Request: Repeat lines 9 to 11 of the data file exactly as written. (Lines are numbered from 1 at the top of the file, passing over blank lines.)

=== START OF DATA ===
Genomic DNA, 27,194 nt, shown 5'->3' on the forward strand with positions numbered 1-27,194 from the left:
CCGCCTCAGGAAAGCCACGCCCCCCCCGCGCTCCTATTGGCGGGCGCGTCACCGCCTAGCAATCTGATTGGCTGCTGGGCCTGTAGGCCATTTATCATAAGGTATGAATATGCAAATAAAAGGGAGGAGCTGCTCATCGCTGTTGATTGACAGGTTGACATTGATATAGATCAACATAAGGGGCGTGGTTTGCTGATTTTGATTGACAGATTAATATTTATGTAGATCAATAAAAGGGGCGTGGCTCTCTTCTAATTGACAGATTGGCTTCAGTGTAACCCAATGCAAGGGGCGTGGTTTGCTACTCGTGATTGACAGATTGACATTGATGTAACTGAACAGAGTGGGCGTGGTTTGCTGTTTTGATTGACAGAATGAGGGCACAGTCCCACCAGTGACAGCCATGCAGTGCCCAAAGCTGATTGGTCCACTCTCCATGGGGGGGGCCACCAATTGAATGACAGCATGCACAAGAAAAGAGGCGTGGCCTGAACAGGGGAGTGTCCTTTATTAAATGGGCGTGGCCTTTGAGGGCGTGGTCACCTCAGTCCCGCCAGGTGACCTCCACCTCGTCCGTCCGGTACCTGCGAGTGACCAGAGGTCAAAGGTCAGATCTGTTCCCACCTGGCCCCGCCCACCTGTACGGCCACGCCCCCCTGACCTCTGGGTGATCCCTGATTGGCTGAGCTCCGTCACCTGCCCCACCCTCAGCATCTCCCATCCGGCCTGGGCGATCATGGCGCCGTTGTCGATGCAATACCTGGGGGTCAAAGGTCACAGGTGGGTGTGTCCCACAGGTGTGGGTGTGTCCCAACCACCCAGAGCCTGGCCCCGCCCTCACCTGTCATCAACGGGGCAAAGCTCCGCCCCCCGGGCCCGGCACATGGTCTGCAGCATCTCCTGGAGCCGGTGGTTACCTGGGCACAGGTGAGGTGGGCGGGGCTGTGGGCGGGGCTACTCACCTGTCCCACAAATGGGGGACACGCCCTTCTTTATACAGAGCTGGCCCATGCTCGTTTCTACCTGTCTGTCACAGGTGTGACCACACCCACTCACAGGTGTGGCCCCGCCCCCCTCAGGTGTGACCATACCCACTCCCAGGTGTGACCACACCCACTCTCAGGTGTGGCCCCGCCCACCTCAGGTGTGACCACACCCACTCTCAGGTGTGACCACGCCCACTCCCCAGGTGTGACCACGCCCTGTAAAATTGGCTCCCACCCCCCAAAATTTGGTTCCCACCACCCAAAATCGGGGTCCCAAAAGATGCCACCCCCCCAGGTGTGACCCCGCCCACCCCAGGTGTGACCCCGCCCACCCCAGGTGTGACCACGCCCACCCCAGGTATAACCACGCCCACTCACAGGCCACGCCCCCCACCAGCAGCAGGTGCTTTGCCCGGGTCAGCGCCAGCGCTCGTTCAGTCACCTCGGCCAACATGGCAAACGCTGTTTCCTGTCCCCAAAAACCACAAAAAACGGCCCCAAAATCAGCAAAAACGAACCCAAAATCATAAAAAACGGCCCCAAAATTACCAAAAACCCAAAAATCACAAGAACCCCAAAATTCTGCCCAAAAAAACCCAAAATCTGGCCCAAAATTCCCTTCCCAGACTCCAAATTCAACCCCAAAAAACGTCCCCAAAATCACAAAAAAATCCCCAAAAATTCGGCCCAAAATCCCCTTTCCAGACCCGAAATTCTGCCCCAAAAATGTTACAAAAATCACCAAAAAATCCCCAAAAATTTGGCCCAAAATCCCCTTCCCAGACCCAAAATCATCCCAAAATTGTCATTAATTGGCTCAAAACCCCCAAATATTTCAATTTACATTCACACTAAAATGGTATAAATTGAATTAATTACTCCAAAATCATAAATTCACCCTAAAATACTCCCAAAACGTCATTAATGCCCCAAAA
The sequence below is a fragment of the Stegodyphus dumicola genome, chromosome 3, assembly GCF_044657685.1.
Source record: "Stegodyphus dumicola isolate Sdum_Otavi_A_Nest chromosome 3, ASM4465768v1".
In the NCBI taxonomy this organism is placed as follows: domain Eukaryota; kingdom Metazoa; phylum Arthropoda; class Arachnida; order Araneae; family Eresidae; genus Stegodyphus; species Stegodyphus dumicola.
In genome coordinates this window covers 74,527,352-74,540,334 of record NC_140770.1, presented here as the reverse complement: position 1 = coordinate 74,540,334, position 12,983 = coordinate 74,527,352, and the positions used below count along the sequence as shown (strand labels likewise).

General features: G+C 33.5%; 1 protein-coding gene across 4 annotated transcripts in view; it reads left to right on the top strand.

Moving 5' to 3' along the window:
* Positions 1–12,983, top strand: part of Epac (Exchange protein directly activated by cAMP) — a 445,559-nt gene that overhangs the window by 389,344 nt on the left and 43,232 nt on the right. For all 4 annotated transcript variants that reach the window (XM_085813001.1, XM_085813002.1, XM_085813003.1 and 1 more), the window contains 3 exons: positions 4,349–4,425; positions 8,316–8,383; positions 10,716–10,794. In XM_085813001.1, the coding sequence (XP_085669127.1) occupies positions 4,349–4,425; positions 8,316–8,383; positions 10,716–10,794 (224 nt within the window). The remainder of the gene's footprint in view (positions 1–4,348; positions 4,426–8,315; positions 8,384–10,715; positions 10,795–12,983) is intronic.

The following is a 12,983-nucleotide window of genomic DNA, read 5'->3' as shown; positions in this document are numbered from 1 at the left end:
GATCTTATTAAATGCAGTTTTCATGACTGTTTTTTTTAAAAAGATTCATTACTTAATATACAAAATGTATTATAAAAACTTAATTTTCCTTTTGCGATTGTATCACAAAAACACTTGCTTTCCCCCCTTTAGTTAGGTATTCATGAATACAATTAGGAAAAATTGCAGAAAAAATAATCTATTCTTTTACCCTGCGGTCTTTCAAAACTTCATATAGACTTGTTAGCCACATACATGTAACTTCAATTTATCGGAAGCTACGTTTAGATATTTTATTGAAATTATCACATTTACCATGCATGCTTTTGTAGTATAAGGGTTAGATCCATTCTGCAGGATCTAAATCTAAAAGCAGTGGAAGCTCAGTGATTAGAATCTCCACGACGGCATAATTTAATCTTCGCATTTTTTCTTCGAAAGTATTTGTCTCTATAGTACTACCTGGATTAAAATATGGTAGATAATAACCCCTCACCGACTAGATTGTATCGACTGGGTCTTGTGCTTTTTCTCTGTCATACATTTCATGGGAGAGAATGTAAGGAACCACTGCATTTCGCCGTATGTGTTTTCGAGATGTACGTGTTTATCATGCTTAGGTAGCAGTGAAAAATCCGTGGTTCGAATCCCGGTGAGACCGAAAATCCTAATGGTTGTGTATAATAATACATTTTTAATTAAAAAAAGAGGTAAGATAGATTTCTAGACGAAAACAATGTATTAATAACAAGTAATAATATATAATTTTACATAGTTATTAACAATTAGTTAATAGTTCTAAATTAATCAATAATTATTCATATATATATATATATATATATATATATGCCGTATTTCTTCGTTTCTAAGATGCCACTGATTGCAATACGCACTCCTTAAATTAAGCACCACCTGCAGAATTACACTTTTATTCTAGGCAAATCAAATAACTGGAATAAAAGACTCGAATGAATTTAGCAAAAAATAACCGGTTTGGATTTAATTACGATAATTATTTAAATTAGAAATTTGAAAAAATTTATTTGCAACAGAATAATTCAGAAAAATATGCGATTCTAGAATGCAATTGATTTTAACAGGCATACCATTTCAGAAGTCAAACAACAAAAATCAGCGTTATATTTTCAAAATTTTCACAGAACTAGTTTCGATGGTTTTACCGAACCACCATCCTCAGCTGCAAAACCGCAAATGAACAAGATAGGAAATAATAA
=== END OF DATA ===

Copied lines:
* Positions 1–12,983, top strand: part of Epac (Exchange protein directly activated by cAMP) — a 445,559-nt gene that overhangs the window by 389,344 nt on the left and 43,232 nt on the right. For all 4 annotated transcript variants that reach the window (XM_085813001.1, XM_085813002.1, XM_085813003.1 and 1 more), the window contains 3 exons: positions 4,349–4,425; positions 8,316–8,383; positions 10,716–10,794. In XM_085813001.1, the coding sequence (XP_085669127.1) occupies positions 4,349–4,425; positions 8,316–8,383; positions 10,716–10,794 (224 nt within the window). The remainder of the gene's footprint in view (positions 1–4,348; positions 4,426–8,315; positions 8,384–10,715; positions 10,795–12,983) is intronic.

The following is a 12,983-nucleotide window of genomic DNA, read 5'->3' as shown; positions in this document are numbered from 1 at the left end:
GATCTTATTAAATGCAGTTTTCATGACTGTTTTTTTTAAAAAGATTCATTACTTAATATACAAAATGTATTATAAAAACTTAATTTTCCTTTTGCGATTGTATCACAAAAACACTTGCTTTCCCCCCTTTAGTTAGGTATTCATGAATACAATTAGGAAAAATTGCAGAAAAAATAATCTATTCTTTTACCCTGCGGTCTTTCAAAACTTCATATAGACTTGTTAGCCACATACATGTAACTTCAATTTATCGGAAGCTACGTTTAGATATTTTATTGAAATTATCACATTTACCATGCATGCTTTTGTAGTATAAGGGTTAGATCCATTCTGCAGGATCTAAATCTAAAAGCAGTGGAAGCTCAGTGATTAGAATCTCCACGACGGCATAATTTAATCTTCGCATTTTTTCTTCGAAAGTATTTGTCTCTATAGTACTACCTGGATTAAAATATGGTAGATAATAACCCCTCACCGACTAGATTGTATCGACTGGGTCTTGTGCTTTTTCTCTGTCATACATTTCATGGGAGAGAATGTAAGGAACCACTGCATTTCGCCGTATGTGTTTTCGAGATGTACGTGTTTATCATGCTTAGGTAGCAGTGAAAAATCCGTGGTTCGAATCCCGGTGAGACCGAAAATCCTAATGGTTGTGTATAATAATACATTTTTAATTAAAAAAAGAGGTAAGATAGATTTCTAGACGAAAACAATGTATTAATAACAAGTAATAATATATAATTTTACATAGTTATTAACAATTAGTTAATAGTTCTAAATTAATCAATAATTATTCATATATATATATATATATATATATATATGCCGTATTTCTTCGTTTCTAAGATGCCACTGATTGCAATACGCACTCCTTAAATTAAGCACCACCTGCAGAATTACACTTTTATTCTAGGCAAATCAAATAACTGGAATAAAAGACTCGAATGAATTTAGCAAAAAATAACCGGTTTGGATTTAATTACGATAATTATTTAAATTAGAAATTTGAAAAAATTTATTTGCAACAGAATAATTCAGAAAAATATGCGATTCTAGAATGCAATTGATTTTAACAGGCATACCATTTCAGAAGTCAAACAACAAAAATCAGCGTTATATTTTCAAAATTTTCACAGAACTAGTTTCGATGGTTTTACCGAACCACCATCCTCAGCTGCAAAACCGCAAATGAACAAGATAGGAAATAATAA